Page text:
[¶14] The circuit court denied admission of evidence relating to lawsuits or claims brought against Dr. Peterson and evidence relating to Dr. Peterson's unsuccessful treatment of other patients with vesicovaginal fistulas. The court also denied admission of Dr. Wharton's testimony regarding Dr. Peterson's treatment of other patients with fistulas. St. John argues that the court erred by denying this evidence because the evidence was relevant under SDCL 19-12-1 (Rule 401), and admissible under SDCL 19-12-2 (Rule 403) or, alternatively, under SDCL 19-12-5 (Rule 404(b)). " 'For evidence to be admitted during trial, it must be found to be relevant. Once the evidence is found to be relevant, it is admissible unless it is specifically excluded.'" St. John I, 2011 S.D. 58, ¶ 12, 804 N.W.2d at 75 (quoting Supreme Pork, Inc. v. Master Blaster, Inc., 2009 S.D. 20, ¶ 30, 764 N.W.2d 474, 484). " Evidence which is not relevant is not admissible." SDCL 19-12-2 (Rule 402).

[¶15] " Relevance" is defined as " evidence having any tendency to make the existence of any fact that is of consequence to the determination of the action more probable or less probable than it would be without the evidence." SDCL 19-12-1 (Rule 401). We have noted that " Rule 401 uses a lenient standard for relevance. Any proffered item that would appear to alter the probabilities of a consequential fact is relevant, although it may be excluded because of other factors." Supreme Pork, 2009 S.D. 20, ¶ 46, 764 N.W.2d at 488

Page 130

 (quoting 2 Jack B. Weinstein & Margaret A. Berger, Weinstein's Federal Evidence § 401.04[2][c] (Joseph M. McLaughlin, ed., Matthew Bender 2d ed. 2008)). The proponent of Rule 404(b) evidence " has the burden of showing the relevance of the other crimes, wrongs, or acts." State v. Wright, 1999 S.D. 50, ¶ 14, 593 N.W.2d 792, 798. Rule 404(b) evidence offered to show a defendant's propensity to commit the act is not relevant. Id. ¶ 14, 593 N.W.2d at 799. " Once a circuit court finds other acts evidence relevant, the balance tips emphatically in favor of admission." State v. Medicine Eagle, 2013 S.D. 60, ¶ 17, 835 N.W.2d 886, 893 (quoting State v. Huber, 2010 S.D. 63, ¶ 59, 789 N.W.2d 283, 302) (internal quotation marks omitted).

[¶16] First, we consider the exclusion of statements made by Dr. Peterson during a deposition regarding her treatment of Cheryl, Crystal, and Ruth. St. John argues that this evidence is relevant because it addresses Dr. Peterson's experience, knowledge, and competency in repairing fistulas. St. John asserts, " Dr. Peterson's failed attempts to repair a similar vesicovaginal fistula in the same location, during the same time frame, make it more probable . . . that she did not possess the necessary skill to perform the repair." St. John contends that this evidence addresses a " consequential fact that goes to the heart of the case[.]" See SDCL 19-12-1 (Rule 401).

[¶17] The circuit court did not abuse its discretion when it determined that the evidence pertaining to Dr. Peterson's treatment of Crystal and Ruth did not reach the threshold level of relevance under Rule 401. See id.; Supreme Pork, 2009 S.D. 20, ¶ 43, 764 N.W.2d at 487. Although Crystal and Ruth both developed a vesicovaginal fistula after Dr. Peterson performed a vaginal hysterectomy on them, Dr. Peterson did not attempt to repair either of their fistulas. Instead, Crystal and Ruth both sought treatment elsewhere. Consequently, the proffered evidence regarding Dr. Peterson's treatment of Crystal and Ruth does not tend to make the question of whether Dr. Peterson was competent in repairing fistulas any more or less probable. See SDCL 19-12-1 (Rule 401).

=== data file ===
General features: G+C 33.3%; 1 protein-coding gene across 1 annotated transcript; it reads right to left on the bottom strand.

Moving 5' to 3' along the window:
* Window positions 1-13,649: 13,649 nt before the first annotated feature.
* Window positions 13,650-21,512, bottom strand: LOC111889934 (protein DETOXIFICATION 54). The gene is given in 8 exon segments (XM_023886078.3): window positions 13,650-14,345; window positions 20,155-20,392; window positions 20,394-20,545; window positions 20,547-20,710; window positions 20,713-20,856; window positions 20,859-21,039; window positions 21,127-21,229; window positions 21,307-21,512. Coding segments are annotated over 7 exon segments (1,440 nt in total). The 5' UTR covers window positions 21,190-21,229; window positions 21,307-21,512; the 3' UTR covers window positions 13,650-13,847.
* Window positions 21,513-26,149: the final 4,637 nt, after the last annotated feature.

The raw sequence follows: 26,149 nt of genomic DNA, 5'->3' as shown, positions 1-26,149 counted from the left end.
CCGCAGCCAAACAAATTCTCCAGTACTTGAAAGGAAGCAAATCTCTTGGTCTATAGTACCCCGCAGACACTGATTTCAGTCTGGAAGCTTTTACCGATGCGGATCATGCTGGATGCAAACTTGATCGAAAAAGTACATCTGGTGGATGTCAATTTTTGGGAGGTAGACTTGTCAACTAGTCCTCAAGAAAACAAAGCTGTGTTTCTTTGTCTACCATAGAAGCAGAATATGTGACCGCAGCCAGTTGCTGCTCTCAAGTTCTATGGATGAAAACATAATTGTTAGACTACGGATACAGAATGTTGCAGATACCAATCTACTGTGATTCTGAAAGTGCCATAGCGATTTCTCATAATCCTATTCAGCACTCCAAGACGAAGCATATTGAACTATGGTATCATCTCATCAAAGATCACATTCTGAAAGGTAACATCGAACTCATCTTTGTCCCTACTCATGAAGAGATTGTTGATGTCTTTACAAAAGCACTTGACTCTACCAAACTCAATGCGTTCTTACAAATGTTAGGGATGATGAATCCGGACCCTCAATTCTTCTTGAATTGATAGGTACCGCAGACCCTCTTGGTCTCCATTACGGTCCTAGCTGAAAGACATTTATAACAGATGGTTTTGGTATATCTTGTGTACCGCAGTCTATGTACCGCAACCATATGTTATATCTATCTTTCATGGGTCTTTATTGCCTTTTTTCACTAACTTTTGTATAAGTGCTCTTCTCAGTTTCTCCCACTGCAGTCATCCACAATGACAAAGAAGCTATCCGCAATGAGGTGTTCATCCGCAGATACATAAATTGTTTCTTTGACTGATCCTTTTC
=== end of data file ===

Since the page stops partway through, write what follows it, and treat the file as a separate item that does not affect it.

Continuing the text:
[¶18] Likewise, the circuit court did not abuse its discretion when it denied admission of evidence of Dr. Peterson's treatment of Cheryl. Cheryl developed a fistula after Dr. Peterson performed an abdominal hysterectomy on her. Dr. Peterson successfully repaired the fistula. After this surgery, Cheryl developed another fistula in a separate location from the first fistula. Dr. Peterson performed surgery on the second fistula. The circuit court found that " the results of her attempts to repair the second fistula are unknown." Following the surgery of the second fistula, Cheryl sought care elsewhere and eventually underwent further surgery. The court found that Dr. Peterson's " post-operative care of [Cheryl] does not make the existence of any fact in [St. John's] case more or less probable on the issue of [Dr. Peterson's] competence to repair [St. John's] vesicovaginal fistula," and therefore " evidence concerning the care and treatment of [Cheryl] is not relevant." We agree. All that is clear from this evidence is that Dr. Peterson did in fact successfully repair Cheryl's first fistula. The results of Cheryl's second surgery were not made known to the circuit court. Accordingly, the court did not abuse its discretion when it determined this evidence was not relevant.

[¶19] Next, we consider whether the circuit court erred by excluding St. John's offer of proof regarding Dr. Wharton's testimony about Dr. Peterson's

Page 131